The villages of Sengaon are mostly small and agricultural, which is how the entire district was described in the district gazetteer of the 1960s. There are today 128 inhabited villages in this little taluka, and this chart (click it for a full size version, data from Census 2011)  shows how their populations depend almost entirely on agriculture – for the group of villages, 92% of all those working do so in the fields, whether their village is as small as Borkhadi or Hudi, or as large as Sakhara or Palshi.

There were Bhois here (and still are), the fishermen and one-time litter-bearers, there are ‘deshastha‘ Maratha Brahmins, there are ‘Karhada‘ who take their name from Karhad, the sacred junction of the Koyna and the Krishna in Satara district, there are the former leather-workers and rope-makers called the ‘Kambhar‘, there are the weavers who are the ‘Devang‘ (with their four sub-divisions, and themselves a division of the great Dhangars or shepherds), there are the ‘Virasaiva‘ or the ‘Shivabhakta‘ or the ‘Shivachar‘ (all Lingayats) who have for generations been traders and agriculturists.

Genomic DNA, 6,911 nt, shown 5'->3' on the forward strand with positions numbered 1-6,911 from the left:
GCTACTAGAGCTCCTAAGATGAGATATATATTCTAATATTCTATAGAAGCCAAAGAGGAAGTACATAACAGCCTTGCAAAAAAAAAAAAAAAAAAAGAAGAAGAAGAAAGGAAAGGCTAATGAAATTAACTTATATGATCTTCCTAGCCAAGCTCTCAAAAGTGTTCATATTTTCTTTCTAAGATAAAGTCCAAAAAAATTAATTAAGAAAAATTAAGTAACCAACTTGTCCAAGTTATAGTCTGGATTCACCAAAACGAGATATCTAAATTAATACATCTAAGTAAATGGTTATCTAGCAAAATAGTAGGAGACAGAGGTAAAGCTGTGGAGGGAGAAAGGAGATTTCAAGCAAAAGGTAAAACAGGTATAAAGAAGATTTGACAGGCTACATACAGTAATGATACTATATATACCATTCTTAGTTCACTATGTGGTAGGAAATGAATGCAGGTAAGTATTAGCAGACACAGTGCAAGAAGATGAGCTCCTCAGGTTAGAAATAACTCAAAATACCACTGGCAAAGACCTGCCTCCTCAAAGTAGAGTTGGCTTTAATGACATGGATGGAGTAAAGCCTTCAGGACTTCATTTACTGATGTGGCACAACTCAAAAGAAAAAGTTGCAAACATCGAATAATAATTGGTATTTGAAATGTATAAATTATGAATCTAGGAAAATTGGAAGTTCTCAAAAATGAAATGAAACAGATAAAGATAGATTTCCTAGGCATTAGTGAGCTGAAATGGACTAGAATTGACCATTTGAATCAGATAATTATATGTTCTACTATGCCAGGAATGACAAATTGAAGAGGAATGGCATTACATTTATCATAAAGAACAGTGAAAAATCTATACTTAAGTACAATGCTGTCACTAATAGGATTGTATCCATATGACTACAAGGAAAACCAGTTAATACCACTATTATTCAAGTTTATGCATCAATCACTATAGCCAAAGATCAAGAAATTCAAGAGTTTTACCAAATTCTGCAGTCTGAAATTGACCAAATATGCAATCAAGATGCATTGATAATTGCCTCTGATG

RG_Shengaon_villages3There are the ‘Pata Jangam‘ still who must lead a celibate life and could be distinguished by the long loose roseate shirts they wore and who spent their days in meditation and prayer, there were the ‘Mali‘ the fruit and vegetable growers the gardeners and cultivators (and in times past their society was divided according to what they grew so the ‘phool Mali‘ for flower the ‘jire Mali‘ for cumin seed and the ‘halade Mali‘ for turmeric), and there are the Maratha – the chief warriors, land owners and cultivators – and the 96 families to which they belong, there are Maheshvari Marwaris, the ‘suryavanshi‘ or ‘chandravanshi‘ Rajputs, the Lambadi who at one time were grain and* salt carriers but also cattle breeders and graziers, and the ‘Vadar‘ or stone and earth workers.